The bad blood between Megadeth's Dave Mustaine and Metallica no longer exists — and hasn't for years — but it remains a crucial part of metal's history. After the band fired Mustaine in 1983, they retained his songwriting contributions and in a new episode of "No Fuckin' Regrets," the podcast hosted by Machine Head's Robb Flynn, Megadeth bassist David Ellefson looked back on the day Mustaine first heard Metallica's debut record, Kill 'Em All.

Recollecting the pivotal moment when Metallica's first album had finally arrived, Ellefson said (transcription via Metal Wani), "[The record] got sent out to us [by mail]. I remember [Megadeth's then-guitarist] Greg [Handevidt] — he remembers in detail sitting there for like an hour of silence, or 38 minutes of silence, opening the box, looking at the record, opening the shrink wrap and putting it on the turntable. It was obviously a weird moment, because me and Greg are there going, 'Oh my God. This is the moment.' It’s like that moment you probably see your ex with somebody else."

Kill 'Em All, comprised of the seven tracks featured on Metallica's 1982 demo, No Life 'Til Leather (which Mustaine had played on with "Mechanix" being reworked as "The Four Horsemen"), in addition to "Whiplash," "Phantom Lord" and "Anesthesia (Pulling Teeth)," credited Mustaine with co-writes on a total of four songs, although he did not play on the album and was replaced by Kirk Hammett.

Ellefson went on, "The pictures are there, and we were sitting there listening to it. [Dave was] listening to it, just staring at the speakers in complete silence, studying the songs. And I remember me and Greg sitting around him, just kind of nervously going, 'Oh my God. What’s the reaction gonna be to this?' And I remember one of the first things [Mustaine] said — he goes, '[Hammett] fucking ripped off my solos.'"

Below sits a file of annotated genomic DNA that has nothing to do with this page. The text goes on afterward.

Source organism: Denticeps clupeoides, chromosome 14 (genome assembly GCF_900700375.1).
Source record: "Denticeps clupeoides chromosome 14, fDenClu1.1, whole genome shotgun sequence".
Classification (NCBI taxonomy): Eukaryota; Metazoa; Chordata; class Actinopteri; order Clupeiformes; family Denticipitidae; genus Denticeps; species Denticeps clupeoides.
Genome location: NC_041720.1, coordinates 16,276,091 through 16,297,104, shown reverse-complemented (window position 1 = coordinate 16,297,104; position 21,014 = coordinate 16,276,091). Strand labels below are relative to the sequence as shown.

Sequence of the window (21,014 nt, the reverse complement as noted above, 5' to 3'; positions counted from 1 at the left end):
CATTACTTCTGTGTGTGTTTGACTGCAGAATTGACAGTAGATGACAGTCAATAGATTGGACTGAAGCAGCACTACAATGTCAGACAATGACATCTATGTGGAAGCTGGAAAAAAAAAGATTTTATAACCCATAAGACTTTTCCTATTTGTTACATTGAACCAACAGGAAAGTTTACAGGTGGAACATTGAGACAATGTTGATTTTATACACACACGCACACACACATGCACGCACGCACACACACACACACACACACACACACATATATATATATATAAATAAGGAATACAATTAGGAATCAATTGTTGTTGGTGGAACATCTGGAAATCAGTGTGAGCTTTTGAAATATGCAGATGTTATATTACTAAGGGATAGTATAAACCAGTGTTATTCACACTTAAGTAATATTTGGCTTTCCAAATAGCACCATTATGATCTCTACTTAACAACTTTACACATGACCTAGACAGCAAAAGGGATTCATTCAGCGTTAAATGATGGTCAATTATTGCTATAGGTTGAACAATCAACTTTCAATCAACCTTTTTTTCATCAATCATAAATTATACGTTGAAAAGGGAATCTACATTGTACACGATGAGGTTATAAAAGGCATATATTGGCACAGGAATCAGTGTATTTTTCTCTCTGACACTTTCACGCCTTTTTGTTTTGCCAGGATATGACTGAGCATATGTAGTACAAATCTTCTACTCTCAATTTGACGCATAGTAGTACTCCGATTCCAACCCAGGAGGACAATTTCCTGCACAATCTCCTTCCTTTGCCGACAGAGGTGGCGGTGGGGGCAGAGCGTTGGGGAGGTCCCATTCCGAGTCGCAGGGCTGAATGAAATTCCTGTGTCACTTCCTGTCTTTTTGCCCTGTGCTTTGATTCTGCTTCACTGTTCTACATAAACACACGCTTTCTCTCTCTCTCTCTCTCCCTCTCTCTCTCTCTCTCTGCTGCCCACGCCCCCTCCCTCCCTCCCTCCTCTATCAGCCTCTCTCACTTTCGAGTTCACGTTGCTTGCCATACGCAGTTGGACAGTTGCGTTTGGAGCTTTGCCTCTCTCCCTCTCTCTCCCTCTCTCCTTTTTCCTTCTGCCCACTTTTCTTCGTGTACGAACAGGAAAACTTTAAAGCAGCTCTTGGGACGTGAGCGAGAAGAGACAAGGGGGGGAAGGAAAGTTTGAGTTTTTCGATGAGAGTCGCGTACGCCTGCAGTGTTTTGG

"That was Dave‘s first reaction — that Kirk had played his solos," noted the bassist, who clarified, "They’re not entirely the same, but to some degree."

Ellefson said the solos were "a very personal thing to Dave" and that the material, as first presented on the demo with Mustaine's playing, was well-known in the local San Francisco area as it was a fiercely traded recorded among local headbangers.

"Dave definitely put the stamp and the die had been cast on that demo, the No Life ‘Til Leather demo. And you know how Dave plays — what he plays he plays night after night after night. It’s a written part of the song. It’s not some ad-libby, groovy jam solo. What’s been recorded, that’s there forever — that’s exactly the way it’s played night after night," detailed Ellefson.

"So to Dave, the solo was as much a part of the composition — it wasn’t a blues jam," the Megadeth bassist asserted. "And then, obviously, seeing the way the credits were on the record — songs Dave had written and brought it, and now the credits were divided up. So probably a lot like a divorce. He was pissed. And that was that moment that I think was, like, ‘Oh, God. Here’s the reality of it.’ And, of course, for me, I’m, like, ‘What’s the big deal? We’ve got our own band. We’re doing our own thing.’ But at the same time, we had to be respectful. Obviously, this was Dave coming out of this big group that we had not heard of yet — Metallica."

Earlier this month, Hammett relayed to Metal Hammer what his three favorite Metallica solos to play are and he hand-picked a trio of his own: "Hero of the Day," "Fade to Black" and "One," none of which were originally written by Mustaine.

David Ellefson on Robb Flynn's 'No Fuckin' Regrets' Podcast

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